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MOSCOW, May 16 (Itar-Tass) — Omon riot police detained more than twenty people who were participating in an unauthorized action of the political opposition on in a small park on Kudrinskaya Square in downtown Moscow Wednesday night.
One of the leaders of the radical opposition, Ilya Yashin, was among the detainees.
Some of the protesters tried to block a specialized bus, which the Omon had put Yashin and other detainees to. They broke off a rear-view mirror of the bus and tied a garland of white hot-air balloons to what was left of it.
After that, the most active participants tried to block a narrow street leading towards the Garden Ring, one of the city's major roads located a few dozen meters away from the site, but the police addressed them over the PA with a request to return to the park.
MP Ilya Ponomaryov, who had come to the square somewhat earlier, asked to protesters to return to the park, too, saying that the Omon might otherwise disperse an improvized camp the activists had put up there earlier in the day.
An explanation for the detentions offered by the police suggested that a group of individuals had brought some food to the improvised camp Wednesday night in order to organize a field kitchen there. A police patrol reportedly approached them to check their IDs and to examine the documents for the foodstuffs.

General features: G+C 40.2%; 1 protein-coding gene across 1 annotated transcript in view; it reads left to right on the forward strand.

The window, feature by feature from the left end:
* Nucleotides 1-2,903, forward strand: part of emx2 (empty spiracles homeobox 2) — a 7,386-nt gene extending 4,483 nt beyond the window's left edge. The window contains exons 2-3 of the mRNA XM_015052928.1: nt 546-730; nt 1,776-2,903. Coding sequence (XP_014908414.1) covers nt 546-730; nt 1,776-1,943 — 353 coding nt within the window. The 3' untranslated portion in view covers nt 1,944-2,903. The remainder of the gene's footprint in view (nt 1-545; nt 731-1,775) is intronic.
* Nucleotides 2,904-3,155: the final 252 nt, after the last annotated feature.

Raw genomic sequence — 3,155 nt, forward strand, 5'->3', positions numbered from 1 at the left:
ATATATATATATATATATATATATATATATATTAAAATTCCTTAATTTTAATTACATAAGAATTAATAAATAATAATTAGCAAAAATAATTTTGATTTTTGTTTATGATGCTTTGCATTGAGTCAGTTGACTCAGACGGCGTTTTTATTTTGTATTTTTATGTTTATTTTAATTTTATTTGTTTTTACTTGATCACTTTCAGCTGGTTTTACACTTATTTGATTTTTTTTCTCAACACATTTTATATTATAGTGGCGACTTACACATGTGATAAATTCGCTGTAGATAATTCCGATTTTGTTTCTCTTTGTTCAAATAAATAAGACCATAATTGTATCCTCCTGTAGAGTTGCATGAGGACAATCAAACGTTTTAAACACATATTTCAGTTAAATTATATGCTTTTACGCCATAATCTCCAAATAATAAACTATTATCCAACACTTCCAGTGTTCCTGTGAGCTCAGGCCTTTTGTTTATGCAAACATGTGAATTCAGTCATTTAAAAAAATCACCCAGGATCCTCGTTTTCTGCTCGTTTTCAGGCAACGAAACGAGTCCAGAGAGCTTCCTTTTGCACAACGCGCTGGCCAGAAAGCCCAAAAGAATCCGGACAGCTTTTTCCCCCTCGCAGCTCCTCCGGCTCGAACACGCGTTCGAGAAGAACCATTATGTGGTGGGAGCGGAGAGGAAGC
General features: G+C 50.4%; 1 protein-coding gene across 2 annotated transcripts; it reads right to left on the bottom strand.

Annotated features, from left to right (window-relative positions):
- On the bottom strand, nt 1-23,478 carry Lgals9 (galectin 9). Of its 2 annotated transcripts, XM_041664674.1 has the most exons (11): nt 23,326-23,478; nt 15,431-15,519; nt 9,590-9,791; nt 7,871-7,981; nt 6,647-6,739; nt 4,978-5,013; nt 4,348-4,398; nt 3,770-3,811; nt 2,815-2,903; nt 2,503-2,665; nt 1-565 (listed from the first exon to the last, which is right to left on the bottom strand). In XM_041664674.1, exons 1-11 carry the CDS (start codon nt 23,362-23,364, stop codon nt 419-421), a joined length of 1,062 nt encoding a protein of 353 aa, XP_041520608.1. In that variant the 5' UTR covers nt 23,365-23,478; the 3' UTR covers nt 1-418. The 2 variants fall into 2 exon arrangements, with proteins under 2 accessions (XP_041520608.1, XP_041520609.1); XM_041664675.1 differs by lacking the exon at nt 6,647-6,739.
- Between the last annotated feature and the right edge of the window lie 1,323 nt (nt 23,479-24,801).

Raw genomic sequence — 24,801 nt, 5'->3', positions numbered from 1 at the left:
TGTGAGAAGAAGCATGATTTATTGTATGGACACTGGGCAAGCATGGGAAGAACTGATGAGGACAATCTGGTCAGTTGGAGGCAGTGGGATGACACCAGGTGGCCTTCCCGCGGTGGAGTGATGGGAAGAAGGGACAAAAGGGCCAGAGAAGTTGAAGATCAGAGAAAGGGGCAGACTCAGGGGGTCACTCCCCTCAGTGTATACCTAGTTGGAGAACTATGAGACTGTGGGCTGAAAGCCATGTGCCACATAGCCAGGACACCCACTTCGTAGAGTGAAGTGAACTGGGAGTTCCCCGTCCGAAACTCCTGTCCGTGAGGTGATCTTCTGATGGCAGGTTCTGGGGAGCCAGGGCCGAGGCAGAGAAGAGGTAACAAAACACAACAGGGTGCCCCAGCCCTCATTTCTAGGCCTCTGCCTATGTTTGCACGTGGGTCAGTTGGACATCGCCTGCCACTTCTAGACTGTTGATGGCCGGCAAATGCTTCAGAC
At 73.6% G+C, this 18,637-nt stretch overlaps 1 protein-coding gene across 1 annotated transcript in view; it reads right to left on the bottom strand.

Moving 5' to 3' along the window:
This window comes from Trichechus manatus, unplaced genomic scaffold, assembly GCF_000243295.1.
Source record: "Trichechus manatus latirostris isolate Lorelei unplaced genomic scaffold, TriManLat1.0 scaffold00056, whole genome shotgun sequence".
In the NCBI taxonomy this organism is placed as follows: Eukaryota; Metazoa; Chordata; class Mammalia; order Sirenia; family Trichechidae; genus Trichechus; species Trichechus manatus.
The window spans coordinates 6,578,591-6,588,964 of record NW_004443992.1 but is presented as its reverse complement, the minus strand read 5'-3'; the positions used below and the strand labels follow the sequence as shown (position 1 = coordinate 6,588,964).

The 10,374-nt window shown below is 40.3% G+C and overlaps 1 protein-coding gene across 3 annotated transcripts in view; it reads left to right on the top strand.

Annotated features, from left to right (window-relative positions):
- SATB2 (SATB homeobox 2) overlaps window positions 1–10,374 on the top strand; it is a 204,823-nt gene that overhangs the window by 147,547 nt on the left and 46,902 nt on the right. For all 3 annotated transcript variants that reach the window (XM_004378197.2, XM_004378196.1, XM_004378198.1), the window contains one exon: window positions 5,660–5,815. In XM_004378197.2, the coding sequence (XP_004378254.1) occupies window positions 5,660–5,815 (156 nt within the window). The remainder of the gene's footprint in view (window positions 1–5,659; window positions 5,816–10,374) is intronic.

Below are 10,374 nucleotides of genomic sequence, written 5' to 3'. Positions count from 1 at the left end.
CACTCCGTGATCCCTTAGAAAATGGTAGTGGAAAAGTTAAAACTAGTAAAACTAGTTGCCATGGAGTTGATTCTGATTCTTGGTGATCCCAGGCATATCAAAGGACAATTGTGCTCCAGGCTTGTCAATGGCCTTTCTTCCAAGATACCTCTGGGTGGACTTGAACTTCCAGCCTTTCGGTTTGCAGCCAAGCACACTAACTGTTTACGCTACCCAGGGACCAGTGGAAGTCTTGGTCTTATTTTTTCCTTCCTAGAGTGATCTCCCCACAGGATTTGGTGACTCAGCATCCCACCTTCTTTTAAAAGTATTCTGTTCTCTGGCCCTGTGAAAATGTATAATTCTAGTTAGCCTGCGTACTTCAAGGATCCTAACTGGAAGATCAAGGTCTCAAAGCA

Since the oppositionists presented no such documents, the policemen "invited" two people to a police department for "clearing out the circumstances". In response, a group of participants in the action surrounded the bus and broke off its rear-view mirror.
As the oppositionists practically blocked a crammed street leading to the Garden Ring, the police had to make further detentions.
By the time of reporting, the situation on Kudrinskaya Square stabilized and remained under police control. However, a part of the street leading from the Krasnopresnenskaya and Barrikadnaya metro stations to the Garden Ring was still closed for traffic.
The crowd that gathered for an action called "the assembly" in the park adjoining a famous Stalin-era high-rise apartment block -- one of the city's "seven sisters" -- totaled about 1,500 people closer to midnight. They were sitting on the asphalt, signing songs, giving public lecturers, and communicating with one another.
Opposition leader Boris Nemtsov said earlier in the day such action would be held in various parks and gardens in Moscow through to June 12.